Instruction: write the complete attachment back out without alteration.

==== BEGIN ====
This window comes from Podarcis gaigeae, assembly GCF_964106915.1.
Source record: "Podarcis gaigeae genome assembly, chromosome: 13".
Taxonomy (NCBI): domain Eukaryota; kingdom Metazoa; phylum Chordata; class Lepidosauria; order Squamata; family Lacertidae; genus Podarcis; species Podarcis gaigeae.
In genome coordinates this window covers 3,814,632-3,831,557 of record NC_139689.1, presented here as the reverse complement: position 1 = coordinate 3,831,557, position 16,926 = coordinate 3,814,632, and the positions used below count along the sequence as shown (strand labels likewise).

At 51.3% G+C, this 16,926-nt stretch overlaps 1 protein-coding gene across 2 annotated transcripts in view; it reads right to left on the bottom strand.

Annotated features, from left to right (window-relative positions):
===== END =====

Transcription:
This window comes from Podarcis gaigeae, assembly GCF_964106915.1.
Source record: "Podarcis gaigeae genome assembly, chromosome: 13".
Taxonomy (NCBI): domain Eukaryota; kingdom Metazoa; phylum Chordata; class Lepidosauria; order Squamata; family Lacertidae; genus Podarcis; species Podarcis gaigeae.
In genome coordinates this window covers 3,814,632-3,831,557 of record NC_139689.1, presented here as the reverse complement: position 1 = coordinate 3,831,557, position 16,926 = coordinate 3,814,632, and the positions used below count along the sequence as shown (strand labels likewise).

At 51.3% G+C, this 16,926-nt stretch overlaps 1 protein-coding gene across 2 annotated transcripts in view; it reads right to left on the bottom strand.

Annotated features, from left to right (window-relative positions):